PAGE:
Our data suggest that HFrTMS is more effective than atDCS for improving global cognition, and patients with AD may have better responses to rTMS and tDCS than MCI. Combining CT with NIBS, particularly tailored CT and single stimulation site of left DLPFC, may be beneficial for specific cognitive subdomain. Sustained cognitive protective effects were observed at 1-month follow-up. Overall, NIBS is well tolerated.

References

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Footnotes

  • C-SC and C-TL contributed equally.

  • Contributors C-SC and ARB contributed equally as first authors, independently screened the studies, and extracted the relevant information from the manuscripts and drafted the current manuscript. Y-KT and TT, the specialists of statistics, took the responsibility of supervising the whole statistical process and technical support. T-CY and C-KT evaluated the risk of bias. F-CY, P-TT, BS, AFC, TkR, T-YC, D-JL, C-WH, Y-CW and C-LY contributed in concept formation, study design, methodology support and manuscript revision. C-SL and C-TL, the corresponding authors, took the responsibility of data deposit, collection of all information from the other authors and submitting the current manuscript.

  • Funding This study was sponsored by grants from Taipei Veterans General Hospital (V108D44-003-MY3-1) and Kaohsiung Veterans General Hospital (VGHKS 109-070), and the Ministry of Science and Technology (MOST 106-2314-B-075-034 -MY3; 108-2321-B-075-004-MY2). In addition, this work was supported by the Brain Research Center (108BRC-B502), National Yang-Ming University from The Featured Areas Research Center Program within the framework of the Higher Education Sprout Project by the Ministry of Education (MOE) in Taiwan.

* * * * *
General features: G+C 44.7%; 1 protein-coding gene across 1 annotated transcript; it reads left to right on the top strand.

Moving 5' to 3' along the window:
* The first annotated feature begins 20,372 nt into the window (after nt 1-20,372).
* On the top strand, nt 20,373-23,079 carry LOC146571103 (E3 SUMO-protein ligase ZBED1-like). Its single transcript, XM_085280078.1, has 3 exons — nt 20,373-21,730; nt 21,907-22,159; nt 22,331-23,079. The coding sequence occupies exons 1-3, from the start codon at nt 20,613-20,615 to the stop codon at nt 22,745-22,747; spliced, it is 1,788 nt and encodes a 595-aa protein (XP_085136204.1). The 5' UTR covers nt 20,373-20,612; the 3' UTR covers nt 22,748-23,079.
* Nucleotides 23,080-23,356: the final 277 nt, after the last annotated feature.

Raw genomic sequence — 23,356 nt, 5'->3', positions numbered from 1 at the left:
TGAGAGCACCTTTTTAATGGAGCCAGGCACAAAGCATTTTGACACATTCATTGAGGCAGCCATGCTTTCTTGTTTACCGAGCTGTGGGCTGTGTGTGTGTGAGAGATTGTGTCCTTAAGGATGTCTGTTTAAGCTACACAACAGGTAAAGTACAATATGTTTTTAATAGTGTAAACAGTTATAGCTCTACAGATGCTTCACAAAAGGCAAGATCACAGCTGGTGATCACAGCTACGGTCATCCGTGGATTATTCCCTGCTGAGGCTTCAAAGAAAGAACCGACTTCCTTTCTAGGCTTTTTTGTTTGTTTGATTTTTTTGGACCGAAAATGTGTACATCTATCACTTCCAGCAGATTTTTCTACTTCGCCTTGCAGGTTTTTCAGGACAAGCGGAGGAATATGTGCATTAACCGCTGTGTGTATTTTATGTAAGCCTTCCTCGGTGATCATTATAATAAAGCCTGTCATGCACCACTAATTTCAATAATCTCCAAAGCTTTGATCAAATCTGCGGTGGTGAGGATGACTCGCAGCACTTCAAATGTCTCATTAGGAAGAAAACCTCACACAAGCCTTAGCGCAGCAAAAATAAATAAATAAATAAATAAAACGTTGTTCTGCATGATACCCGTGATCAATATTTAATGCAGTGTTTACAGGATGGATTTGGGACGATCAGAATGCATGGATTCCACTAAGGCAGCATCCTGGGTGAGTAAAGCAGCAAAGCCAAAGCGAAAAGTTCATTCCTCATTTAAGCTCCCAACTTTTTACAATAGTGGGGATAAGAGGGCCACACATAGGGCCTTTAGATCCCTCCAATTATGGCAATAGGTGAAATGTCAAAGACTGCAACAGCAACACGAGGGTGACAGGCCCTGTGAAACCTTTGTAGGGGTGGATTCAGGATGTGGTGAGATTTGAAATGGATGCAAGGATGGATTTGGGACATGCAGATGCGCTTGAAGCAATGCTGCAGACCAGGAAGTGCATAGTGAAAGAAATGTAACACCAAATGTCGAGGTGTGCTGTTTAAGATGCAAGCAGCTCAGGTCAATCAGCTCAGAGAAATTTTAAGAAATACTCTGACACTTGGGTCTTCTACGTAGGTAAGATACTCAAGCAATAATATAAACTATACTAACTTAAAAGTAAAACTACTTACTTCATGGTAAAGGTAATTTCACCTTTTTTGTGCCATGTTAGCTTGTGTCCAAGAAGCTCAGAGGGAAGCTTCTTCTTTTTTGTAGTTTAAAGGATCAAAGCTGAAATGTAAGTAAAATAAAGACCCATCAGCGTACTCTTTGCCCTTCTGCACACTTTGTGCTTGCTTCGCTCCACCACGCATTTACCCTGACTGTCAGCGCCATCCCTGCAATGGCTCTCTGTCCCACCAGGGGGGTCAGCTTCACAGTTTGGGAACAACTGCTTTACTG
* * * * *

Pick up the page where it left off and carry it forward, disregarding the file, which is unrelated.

• Competing interests None declared.

  • Patient consent for publication Not required.

  • Provenance and peer review Not commissioned; externally peer reviewed.

  • Data availability statement Data are available upon reasonable request from corresponding author (C-SL).

  • Supplemental material This content has been supplied by the author(s). It has not been vetted by BMJ Publishing Group Limited (BMJ) and may not have been peer-reviewed. Any opinions or recommendations discussed are solely those of the author(s) and are not endorsed by BMJ. BMJ disclaims all liability and responsibility arising from any reliance placed on the content. Where the content includes any translated material, BMJ does not warrant the accuracy and reliability of the translations (including but not limited to local regulations, clinical guidelines, terminology, drug names and drug dosages), and is not responsible for any error and/or omissions arising from translation and adaptation or otherwise.